After closing its doors some 15 months ago to undergo a $57.5 million facelift, Sydney’s landmark natural history museum will reopen to the public on Saturday, November 28. This is exciting news for anyone looking to take a little one on an educational outing, or for those who are just really stoked on dinosaur skeletons and the morbid beauty of taxidermy displays. In celebration of the grand reopening, general admission will also be completely free.
This is the most extensive renovation the 190-year-old Australian Museum, the country’s first museum, has had in decades, and it includes the addition of more than 3,000 square metres of new public space, repurposed from back-of-house areas. Every public area has been renovated, promising seamless circulation around the building, including new bathrooms on every level and a second, family-friendly café.
The ambitious transformation, dubbed Project Discover, has also nearly doubled the size of the touring exhibition hall, swelling from 850 square metres to 1,500 square metres. This will allow the museum to host major international travelling exhibitions, or two smaller exhibitions at the same time.
The first blockbuster exhibition to christen the space is Tyrannosaurs – Meet the Family, an update on one of the Australian Museum’s most popular exhibitions, which focuses on the king of dinosaurs and has been touring in the United States and Europe for the past five years. As a major touring exhibition, this will be ticketed, and visitors are advised to purchase a timed ticket in advance ($20 adult, $16 concession, $10 child). You can book tickets here. The popular Australian Geographic Nature Photographer of the Year exhibition will also return in time for reopening, and entry to this will be included with general admission (so, free).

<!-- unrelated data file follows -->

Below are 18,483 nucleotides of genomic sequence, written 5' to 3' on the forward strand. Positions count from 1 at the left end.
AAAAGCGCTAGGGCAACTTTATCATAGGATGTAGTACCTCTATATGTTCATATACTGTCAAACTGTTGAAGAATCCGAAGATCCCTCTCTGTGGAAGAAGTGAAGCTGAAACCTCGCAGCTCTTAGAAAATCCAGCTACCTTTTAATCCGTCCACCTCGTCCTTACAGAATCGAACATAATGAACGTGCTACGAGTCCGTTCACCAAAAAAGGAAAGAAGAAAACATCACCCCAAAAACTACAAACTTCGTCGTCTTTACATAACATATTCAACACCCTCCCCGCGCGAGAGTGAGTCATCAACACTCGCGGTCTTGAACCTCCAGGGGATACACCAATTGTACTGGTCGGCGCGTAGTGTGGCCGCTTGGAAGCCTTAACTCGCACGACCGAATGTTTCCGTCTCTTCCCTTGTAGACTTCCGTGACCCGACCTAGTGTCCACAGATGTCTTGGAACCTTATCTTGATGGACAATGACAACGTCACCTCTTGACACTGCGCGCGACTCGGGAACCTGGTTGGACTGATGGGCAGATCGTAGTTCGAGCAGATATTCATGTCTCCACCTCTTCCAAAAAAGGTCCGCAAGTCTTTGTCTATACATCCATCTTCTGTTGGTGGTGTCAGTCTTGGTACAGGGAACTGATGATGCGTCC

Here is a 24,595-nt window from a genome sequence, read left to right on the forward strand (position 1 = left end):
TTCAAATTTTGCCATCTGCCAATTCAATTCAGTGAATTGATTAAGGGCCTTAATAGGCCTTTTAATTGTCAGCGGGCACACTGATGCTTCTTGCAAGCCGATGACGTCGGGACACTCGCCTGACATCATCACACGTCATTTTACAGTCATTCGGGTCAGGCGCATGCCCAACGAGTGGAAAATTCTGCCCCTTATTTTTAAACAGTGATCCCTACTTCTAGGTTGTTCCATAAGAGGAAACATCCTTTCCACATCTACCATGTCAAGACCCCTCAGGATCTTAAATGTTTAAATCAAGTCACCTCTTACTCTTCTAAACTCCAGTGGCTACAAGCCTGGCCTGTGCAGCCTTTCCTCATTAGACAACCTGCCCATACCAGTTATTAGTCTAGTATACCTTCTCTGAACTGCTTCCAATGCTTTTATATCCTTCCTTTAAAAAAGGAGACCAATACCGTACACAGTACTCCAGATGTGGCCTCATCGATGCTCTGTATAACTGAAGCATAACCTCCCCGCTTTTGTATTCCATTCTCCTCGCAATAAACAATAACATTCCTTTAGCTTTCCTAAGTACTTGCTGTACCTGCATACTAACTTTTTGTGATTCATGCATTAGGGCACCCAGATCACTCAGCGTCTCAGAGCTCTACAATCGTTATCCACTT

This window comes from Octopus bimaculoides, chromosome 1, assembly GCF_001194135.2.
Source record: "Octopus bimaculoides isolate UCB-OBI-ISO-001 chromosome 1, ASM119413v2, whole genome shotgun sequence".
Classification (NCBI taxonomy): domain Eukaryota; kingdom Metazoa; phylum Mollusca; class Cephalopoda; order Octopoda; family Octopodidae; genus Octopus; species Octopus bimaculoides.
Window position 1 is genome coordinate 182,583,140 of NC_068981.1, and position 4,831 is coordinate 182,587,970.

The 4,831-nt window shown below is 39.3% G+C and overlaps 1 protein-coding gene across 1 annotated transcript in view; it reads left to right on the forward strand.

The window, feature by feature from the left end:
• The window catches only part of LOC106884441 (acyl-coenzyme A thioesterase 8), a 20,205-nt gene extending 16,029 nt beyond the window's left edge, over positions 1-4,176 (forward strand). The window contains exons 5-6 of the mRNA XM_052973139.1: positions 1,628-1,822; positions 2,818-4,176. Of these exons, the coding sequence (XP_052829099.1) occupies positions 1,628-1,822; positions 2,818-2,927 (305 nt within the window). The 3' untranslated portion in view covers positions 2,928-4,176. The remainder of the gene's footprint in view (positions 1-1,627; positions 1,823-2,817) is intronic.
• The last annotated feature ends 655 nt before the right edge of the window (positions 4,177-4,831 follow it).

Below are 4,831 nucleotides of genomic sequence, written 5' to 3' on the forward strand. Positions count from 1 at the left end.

“Without doubt, the heart of the museum is the new Grand Hall, which is the length of three tennis courts,” the Australian Museum’s director and CEO, Kim McKay, said in a press release. “Now that general admission is free, it will become a popular meeting space and new after-hours event space for Sydney. Like a public square, we will be able to host music and performances as well as provide a place to relax and contemplate, discuss and debate, enjoy a coffee and experience an exhibition.”
The museum hopes that the top-to-bottom makeover will help to position the Australian Museum among the best natural history museums in the world – and the NSW government, which footed $50.5 million of the renovation bill, certainly hopes so too.
At the moment pre-booking your visit is not required, but the museum will introduce timed ticketing for general admission if necessary. Physical distancing will be in place and all visitors are required to register their details on arrival.
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